When we booked our flight, we added one checked suitcase for our whole family to share. I worried later that we would not have enough space for all of our coats, gear, pool towels and car seats, but because we chose the items we brought carefully for versatility and planned do to laundry every few days, it turned out to be sufficient. We packed most of our clothes in our individual backpacks that we carried as our free personal items. This method kept our clothes separate and organized. We packed all the gear and large items in the suitcase, which almost exactly hit Wow Air’s size and weight limits. If I went back, I would definitely be even more efficient in terms of packing. The most notable items that we did not need were flip-flops (it was too cold to wear them outside, and they were not permitted at pools), pool cover-up and extra outfits.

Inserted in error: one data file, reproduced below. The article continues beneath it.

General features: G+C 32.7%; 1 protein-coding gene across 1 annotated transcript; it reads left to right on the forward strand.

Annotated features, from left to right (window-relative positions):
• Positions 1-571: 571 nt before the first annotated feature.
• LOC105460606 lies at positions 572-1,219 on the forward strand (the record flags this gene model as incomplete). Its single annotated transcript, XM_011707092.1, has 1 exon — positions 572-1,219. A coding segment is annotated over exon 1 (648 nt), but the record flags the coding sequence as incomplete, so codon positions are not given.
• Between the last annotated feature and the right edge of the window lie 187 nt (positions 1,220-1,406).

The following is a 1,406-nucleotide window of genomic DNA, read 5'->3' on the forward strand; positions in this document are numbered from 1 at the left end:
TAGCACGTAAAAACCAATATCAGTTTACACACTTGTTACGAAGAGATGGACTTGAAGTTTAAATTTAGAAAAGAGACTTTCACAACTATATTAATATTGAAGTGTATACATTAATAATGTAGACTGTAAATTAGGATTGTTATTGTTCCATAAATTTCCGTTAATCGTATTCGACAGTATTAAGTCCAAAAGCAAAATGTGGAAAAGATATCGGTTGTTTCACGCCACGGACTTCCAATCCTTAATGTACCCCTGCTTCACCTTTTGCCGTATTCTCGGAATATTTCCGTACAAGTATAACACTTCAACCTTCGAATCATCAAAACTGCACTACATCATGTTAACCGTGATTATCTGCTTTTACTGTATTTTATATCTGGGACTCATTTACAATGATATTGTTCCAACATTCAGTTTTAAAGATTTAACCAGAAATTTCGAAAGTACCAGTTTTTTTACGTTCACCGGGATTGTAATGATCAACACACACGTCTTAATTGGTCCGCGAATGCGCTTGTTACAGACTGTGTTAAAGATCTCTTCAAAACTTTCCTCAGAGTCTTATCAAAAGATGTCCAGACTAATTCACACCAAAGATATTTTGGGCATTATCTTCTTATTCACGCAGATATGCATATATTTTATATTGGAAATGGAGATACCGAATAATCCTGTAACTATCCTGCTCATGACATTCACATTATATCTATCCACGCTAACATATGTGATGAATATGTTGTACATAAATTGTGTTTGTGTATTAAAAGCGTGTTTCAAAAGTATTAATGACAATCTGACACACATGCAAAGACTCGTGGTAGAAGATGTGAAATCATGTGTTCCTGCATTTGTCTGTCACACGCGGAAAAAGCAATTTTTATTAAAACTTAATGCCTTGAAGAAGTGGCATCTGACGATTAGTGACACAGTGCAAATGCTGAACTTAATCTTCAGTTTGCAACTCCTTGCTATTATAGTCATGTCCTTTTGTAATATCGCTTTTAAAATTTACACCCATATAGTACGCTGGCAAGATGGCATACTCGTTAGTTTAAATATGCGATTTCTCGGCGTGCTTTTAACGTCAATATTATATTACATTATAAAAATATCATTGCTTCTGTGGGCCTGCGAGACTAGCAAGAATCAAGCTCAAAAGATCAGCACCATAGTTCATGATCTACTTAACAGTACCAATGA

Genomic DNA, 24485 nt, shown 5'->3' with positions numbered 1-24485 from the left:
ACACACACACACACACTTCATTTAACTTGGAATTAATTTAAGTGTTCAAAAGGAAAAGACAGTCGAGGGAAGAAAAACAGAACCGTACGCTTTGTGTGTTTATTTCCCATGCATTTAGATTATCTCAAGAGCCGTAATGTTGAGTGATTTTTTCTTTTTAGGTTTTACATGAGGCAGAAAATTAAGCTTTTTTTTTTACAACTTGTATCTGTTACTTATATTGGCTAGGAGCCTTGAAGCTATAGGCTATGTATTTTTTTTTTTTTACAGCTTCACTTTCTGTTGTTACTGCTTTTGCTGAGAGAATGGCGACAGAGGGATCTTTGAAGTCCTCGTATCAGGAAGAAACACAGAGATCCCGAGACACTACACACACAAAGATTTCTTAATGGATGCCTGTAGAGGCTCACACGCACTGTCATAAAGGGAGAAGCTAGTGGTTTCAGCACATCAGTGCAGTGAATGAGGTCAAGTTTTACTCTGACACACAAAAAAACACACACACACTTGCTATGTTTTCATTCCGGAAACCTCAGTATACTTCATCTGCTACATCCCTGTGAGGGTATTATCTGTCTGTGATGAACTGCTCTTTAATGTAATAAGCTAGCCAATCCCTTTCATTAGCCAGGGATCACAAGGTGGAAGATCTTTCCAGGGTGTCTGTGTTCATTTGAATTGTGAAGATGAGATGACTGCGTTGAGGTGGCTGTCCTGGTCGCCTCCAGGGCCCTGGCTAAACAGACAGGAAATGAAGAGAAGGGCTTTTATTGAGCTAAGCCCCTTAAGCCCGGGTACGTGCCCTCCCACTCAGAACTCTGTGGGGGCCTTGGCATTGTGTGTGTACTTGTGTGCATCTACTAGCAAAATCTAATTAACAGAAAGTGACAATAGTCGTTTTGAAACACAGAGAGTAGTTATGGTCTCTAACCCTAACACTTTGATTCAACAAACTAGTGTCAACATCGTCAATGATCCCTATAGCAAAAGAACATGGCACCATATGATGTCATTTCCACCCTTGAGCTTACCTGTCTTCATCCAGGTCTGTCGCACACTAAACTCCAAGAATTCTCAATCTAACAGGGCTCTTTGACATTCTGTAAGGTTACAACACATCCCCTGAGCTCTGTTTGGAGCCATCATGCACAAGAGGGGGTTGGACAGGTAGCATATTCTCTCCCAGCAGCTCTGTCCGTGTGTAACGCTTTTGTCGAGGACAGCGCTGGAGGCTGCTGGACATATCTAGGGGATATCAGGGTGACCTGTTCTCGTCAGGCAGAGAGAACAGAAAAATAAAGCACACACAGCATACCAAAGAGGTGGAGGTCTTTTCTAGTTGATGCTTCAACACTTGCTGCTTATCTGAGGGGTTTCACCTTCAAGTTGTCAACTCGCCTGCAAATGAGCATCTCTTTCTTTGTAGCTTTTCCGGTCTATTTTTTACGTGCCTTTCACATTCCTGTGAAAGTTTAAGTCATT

I found that we definitely had more changes of clothes than we need. We were wearing jackets in almost all of our pictures so you cannot even identify our shirts. Our rain gear protected also protected our clothes, so they did not really get wet or dirty. So, a variety was definitely not needed.
When we wore our rain gear, the clothes underneath really did not get wet, even during the rain (except for the time my son fell into the ocean at Reynisfjara Beach). I found that we had more changes of clothes than necessary and did not really need flip flops and bathing suit covers, which we used only at the Blue Lagoon and not at any of the other pools.
We researched relatively inexpensive options to add voice/data in Iceland but ended up not using cell service during our trip. We were able to unplug during the day and use WiFi at our accommodation in the evenings. While most guest house/AirBNB hosts assumed we would have phone service to call them when we arrived, we were able to arrange in advance to get WiFi passwords to contact our host on arrival if they were not already on site.